I keep my friend list small, yet it’s filled with activists and empaths, and so I’m constantly bombarded with messages of, “if you’re not mad, you are the problem,” and things like that. Yet my surge capacity for caring had it’s circuit tripped for months, and I’m running on backup generators at this point. The depression’s relentless. The fear’s unending. I’ve lost sleep, gained weight, grown reclusive, given in to despair.
That which we allow becomes. We can only allow so much. And while en masse we’re allowing the greatest heist of decency and democracy the world’s ever seen, individually we can’t allow ourselves to be corrupted by the total influence of negative information. Humans were not wired to consume this much tragedy, this quickly, this often, this severely. So data increases exponentially, our capacity to process it does not proportionately rise with it. We crater, collapse, shatter and bleed. The darkness wins again.
You’re No Good When You’re Crestfallen
I struck up a convo with an ol’ writer friend earlier today, and she asked how I was. This was my answer:
“I’m great. I met a local, compatible, delightful women while under quarantine. I’ve secured my most eclectic roster of clients ever. I run and read and meditate every day. I’ve never drank this much water, cooked this much, or spent this little money. And …
…. LOL no, of course I’m miserable. Are you kidding? Democracy is falling apart and I’m gaining weight and losing money, and haven’t seen anyone who isn’t my love from 3 months ago since fucking almost February.”
Both statements are equally true. I’m better to myself than I’ve ever been, yet that world has chosen not to cooperate. I have days that are great, days that are tire-fires, but most days are a mix of mundane monotony and existential dread.
I’m not “killing it” this year (only police and the pandemic qualify as anything that could be considered “killing it” this year, and I don’t mean that kindly). I’m also not relentlessly upset. That’s only because as the world’s continued to explode, I’ve retreated further inward and found another gear within. But when’s the last time you left an eloquent three-star Yelp review? Thought so.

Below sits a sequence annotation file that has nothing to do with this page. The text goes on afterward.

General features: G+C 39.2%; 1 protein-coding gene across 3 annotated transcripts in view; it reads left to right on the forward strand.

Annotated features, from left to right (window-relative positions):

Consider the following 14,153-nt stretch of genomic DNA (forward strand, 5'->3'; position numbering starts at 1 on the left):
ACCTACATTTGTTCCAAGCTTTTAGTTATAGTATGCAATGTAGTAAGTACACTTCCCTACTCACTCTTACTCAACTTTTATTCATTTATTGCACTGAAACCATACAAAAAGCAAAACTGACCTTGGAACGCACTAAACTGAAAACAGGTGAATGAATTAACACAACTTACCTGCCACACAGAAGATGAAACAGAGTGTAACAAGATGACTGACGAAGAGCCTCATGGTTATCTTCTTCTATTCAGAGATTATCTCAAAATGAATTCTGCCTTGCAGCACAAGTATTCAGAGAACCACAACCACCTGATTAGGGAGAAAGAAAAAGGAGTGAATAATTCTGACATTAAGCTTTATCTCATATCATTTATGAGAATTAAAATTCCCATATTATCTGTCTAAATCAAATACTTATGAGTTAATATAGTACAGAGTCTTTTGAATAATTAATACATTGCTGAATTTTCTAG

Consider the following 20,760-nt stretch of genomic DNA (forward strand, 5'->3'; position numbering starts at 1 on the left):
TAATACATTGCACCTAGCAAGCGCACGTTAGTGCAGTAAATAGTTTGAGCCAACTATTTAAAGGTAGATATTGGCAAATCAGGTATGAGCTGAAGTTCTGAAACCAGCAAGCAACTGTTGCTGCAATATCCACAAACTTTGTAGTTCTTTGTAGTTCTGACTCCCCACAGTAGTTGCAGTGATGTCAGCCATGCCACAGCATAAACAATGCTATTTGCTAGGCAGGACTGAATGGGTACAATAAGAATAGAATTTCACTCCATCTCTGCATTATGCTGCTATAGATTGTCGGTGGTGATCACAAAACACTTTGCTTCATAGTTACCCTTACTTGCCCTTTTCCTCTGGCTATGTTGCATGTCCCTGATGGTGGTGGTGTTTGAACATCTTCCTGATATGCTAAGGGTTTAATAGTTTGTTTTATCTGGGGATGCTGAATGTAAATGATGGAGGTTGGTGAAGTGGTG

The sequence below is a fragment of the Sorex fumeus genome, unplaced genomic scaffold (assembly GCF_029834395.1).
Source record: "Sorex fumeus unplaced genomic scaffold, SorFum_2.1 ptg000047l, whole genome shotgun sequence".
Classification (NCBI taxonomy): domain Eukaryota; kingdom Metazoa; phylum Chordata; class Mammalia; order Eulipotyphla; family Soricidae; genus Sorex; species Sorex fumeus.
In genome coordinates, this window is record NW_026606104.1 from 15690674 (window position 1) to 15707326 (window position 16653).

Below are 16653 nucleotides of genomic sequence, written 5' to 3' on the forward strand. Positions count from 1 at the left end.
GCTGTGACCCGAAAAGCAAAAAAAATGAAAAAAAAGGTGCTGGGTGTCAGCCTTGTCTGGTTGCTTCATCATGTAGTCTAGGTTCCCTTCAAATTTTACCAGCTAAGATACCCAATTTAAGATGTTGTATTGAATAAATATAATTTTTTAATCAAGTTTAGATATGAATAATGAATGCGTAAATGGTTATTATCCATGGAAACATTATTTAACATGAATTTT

In a way, we’re all just trying to figure out how many stars we’d give each hour, day, week or month, and while 2020 is, on balance, a singular strain of horror, our moods are largely still dependent on who we are, what we’ve already endured, how we’ve learned to observe or identify those moods, and how we’re working on ourselves to build up the endurance to make it through. In short: we need to monitor the amount of tragedy we take in. Too much threatens to submerge our sanity, too little leaves us shamefully aloof. I’ve yet to find the “Goldilocks” level, although I feel I’m meandering closer.
Be Your Own Hope
Ah, yes. That ol’ phrase again. The kind of hope that’s never wrong is that which flows within. The belief in yourself … to change, to improve, to strive, to survive, to endure, to love, to be. To paraphrase the (slightly overrated) Kurt Cobain, the sun might be gone, but you still have a light.
So go easy on yourself. Try not to think about the future. Instead, think about the present. How can you win the next hour, the next day? How can you be of most value — to yourself, to your family, to your community, and to the earth itself? You still have the incorruptible capacity to create joy, and catalyze change. No one can take that away from you, no matter how dark they dim the lights.
I miss travel, dates, concerts, my future plans, the dollars I’m likely not making because of the pandemic, civil public discourse, being able to leave the house to go to literally anyone else’s (or anywhere), coffee-shops, other people, hope, hugs and all kinds of other things.
I don’t miss traffic, TSA, overstuffed schedules, feeling like I’m letting people down, the nagging sense of unexplained laziness, unexplained depression, too many fringe players clogging up too much of my chat windows or inbox, a crippling fear of failure or a compulsion to write more than I feel like writing.
I weep for (and work to re-imagine) things like public health, basic competence and decorum from our chief executive and his cavalcade of spineless enablers, explosive inequities and injustices too numerous to call out individually, the death of a functioning civilization.
In the meantime, I am gaining weight while running more, I quit smoking and my breathing’s worse, I’m happily paired yet lonely, I’m successful but not rich, I’m filled with both regret and pride. It’s a lot — and maybe more about me than you wanted to know — but if multitudes were easy to communicate, we wouldn’t have a need for writers.
Yes, you’re gonna do some good things between now and the end of this latest vintage of Hell on Earth, you’re gonna feel some pain and trauma, you’re still gonna spend 30% of your time sleeping, 25% working (or looking for more work), 20% eating, and a higher percentage than you’d like lamenting or worrying the ongoing devastation devouring us whole.
Yes, this is going to suck, and it’s going to suck hard and long and exponentially worse between now and whenever it’s done. But it won’t be totally joyless, or without meaning, or without wins. Not unless you allow it.